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[ft-l] Ocala National Forest Trip Report - Chapter 1

Sunday, January 30, 2000 -- 12:20 PM

I pulled into Lake Delancey Campground after a 7 mile morning hike from Store 
88 on this, the final day of a 4 day, 65 mile northbound hike of the Ocala 
National Forest.  Due to a little playfulness amongst myself and my three 
hiking buddies, I arrived first.  I commandeered a couple of picnic tables in 
the mostly empty campground and laid out my wet things to dry in the 75 
degree sunshine.  The next 15 minutes was spent in chores such as trash 
disposal, water refill and lunch.  On the way to the water hand pump, I 
walked by a car camper who had his radio tuned to Rush who told his listeners 
that George Washington was doing important things at Valley Forge in brutal 
weather that has folks today whimpering by their fireplaces...  Chores 
complete, I lay out my groundcloth and prop my pack against a tree.  I remove 
my sweaty hat and tee shirt and set them out to dry, too.  My boots come off, 
too, so it's just me in my nylon hiking shorts and socks.  The temperature, 
though a bit hot for hiking, is just perfect for what I have in mind, a nice 
siesta after a productive morning on the trails.  I'm not whimpering in this 
heavenly Florida sunshine and frankly, I don't care what Rush thinks!  :)

The trip started on Thursday morning as Jeff Walters (at the time devoid of a 
trail name) met me at my apartment at 6 am and we began driving our two cars 
to the Forest.  We decided that Juniper Springs would make for a good 
intermediate shuttle point, shaving off some of the logistical time it would 
take to shuttle a vehicle all the way to the northern terminus at Rodman 
Campground.  This was an expensive choice since Juniper Springs charges $10 a 
day for overnight parking!!!!!  We were shocked, but so eager to begin the 
hike that we agreed to the extortion.  We left my car at Juniper and drove 
his Jeep to the Clearwater Lake trailhead.

As we unloaded our packs from the Jeep, Matthew Carter, a young man of 27 
approached and asked questions about the trail.  It turned out that he and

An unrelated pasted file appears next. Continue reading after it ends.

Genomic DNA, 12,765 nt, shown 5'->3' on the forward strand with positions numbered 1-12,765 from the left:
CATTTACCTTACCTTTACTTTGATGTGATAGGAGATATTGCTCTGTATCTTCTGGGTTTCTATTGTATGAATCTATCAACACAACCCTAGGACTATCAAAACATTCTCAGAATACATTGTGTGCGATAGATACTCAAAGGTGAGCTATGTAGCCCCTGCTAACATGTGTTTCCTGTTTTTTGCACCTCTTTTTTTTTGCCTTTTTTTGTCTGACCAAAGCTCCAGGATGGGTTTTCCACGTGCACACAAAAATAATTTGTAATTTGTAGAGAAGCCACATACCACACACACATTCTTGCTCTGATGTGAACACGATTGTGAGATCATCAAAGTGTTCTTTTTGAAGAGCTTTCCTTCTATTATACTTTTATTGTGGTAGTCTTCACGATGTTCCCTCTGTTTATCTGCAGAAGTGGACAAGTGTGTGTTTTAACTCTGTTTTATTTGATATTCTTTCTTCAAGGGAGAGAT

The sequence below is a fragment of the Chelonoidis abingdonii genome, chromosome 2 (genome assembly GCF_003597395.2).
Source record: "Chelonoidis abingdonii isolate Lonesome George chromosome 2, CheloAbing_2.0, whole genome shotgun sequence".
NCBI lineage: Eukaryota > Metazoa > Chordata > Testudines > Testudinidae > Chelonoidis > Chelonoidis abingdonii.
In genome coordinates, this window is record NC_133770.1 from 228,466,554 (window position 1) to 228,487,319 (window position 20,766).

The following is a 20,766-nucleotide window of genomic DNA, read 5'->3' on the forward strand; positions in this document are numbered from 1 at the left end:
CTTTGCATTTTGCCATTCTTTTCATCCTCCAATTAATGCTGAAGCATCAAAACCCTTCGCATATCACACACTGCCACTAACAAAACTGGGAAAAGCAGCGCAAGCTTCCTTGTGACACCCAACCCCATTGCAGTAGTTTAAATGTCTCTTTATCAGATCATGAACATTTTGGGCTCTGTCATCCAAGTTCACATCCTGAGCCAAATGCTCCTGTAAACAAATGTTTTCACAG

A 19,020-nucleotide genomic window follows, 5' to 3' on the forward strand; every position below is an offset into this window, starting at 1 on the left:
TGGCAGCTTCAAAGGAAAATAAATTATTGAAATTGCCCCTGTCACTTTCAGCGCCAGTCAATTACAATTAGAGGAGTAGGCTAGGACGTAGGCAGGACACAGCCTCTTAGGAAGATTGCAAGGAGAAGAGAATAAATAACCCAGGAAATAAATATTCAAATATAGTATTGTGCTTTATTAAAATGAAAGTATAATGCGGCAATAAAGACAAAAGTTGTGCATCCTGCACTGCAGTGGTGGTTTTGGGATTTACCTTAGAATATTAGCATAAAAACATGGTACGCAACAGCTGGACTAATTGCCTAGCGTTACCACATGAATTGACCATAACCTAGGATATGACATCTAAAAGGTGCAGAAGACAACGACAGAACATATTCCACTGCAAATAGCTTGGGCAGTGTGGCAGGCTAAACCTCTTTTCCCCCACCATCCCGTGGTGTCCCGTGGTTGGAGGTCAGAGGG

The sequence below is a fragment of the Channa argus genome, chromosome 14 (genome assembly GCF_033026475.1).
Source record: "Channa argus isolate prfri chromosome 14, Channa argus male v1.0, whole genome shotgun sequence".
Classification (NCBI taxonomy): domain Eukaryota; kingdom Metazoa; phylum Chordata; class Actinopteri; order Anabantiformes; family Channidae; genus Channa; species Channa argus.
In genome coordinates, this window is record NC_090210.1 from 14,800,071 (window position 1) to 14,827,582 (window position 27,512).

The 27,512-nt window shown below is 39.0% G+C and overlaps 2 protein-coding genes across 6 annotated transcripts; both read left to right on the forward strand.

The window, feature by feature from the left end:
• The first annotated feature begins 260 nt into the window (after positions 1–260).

his partner had driven from Kentucky and North Carolina to escape the winter 
weather and to have their first reunion hike since thruhiking the Appalachian 
Trail in 1999.  Matt's trail name is Dark Star and he summitted Katahdin on 
July 23rd, 1999 after a hike lasting 4 months and 4 days.  Ed Speer is his 
buddy.  Ed is 50 and uses the trail name Not To Worry.  Ed had to drop out at 
Duncannon last year due to a family crisis but will be back at Springer in 
mid-March to become a 2000 miler in 2000.

Because they had to get their packs provisioned, we got a head start on them, 
but at our first rest stop, they joined us, and we remained together for the 
rest of this pleasant trip. The first thing I noticed is that they were both 
sporting GoLite Breeze backpacks.  Dark Star carried a bivy and Not To Worry 
had a Nomad tent which he had just received and was trying out for the very 
first time.  Jeff, too, was sporting his homemade lightweight backpack. So I 
was very out of place with my Camp Trails Wilderness external frame pack.  
I'm guessing that all three of their packs combined weighed less than half of 
my pack!  I also had the heaviest tent in the group, my North Face Starlite.  
Hiking with three lightweight backpackers was sure making me envious.

It was cool hiking that day, and miles on the level terrain mounted easily.  
We decided to push on to Buck Lake for the night where we would find water 
and privies, a distance of 15 miles.  We became friends rapidly, since we all 
were familiar with the AT and long distance backpacking.  Dark Star and Not 
To Worry send special greetings to any who read this whom they've hiked with 
on the AT.

Not To Worry erected his Nomad for the first time on the trail.  As always, 
it looks great and draws a lot of interest.  However, he didn't have in mind 
the kind of interest that a passing dog had in christening it by lifting its 
hind leg before Not To Worry even had a chance to set foot inside.  
Fortunately, he shooed away the dog before the deed was done.

Dinner for me was a heavenly concoction of Ramen noodles, instant potatoes 
and gravy and dehydrated veggies and chili meat which I cooked up on my Esbit 
stove.  Many thanks to POG for the dehydrated stuff -- best tasting trail 
meal I ever cooked.

Since it was getting cold quickly, we all retired to our tents, and by 7:30 
quiet reigned in our little lakeside campsite.  Hours later as I was dreaming 
pleasant thoughts of maidens, damsels and hiker babes, the serenity was 
interrupted as a car passed by with stereo blasting and windows open.  We 
heard a couple of lines of Mick Jagger singing Honky Tonk Women which quickly 
faded back to quiet.  Kind of fitting with the dream!  :)

Chapter 2 tomorrow, kiddies.

Happy trails,

Solar Bear

"The true profession of a man is to find his way to himself."  Still looking, 
but I'm not finding any blazes.  :)
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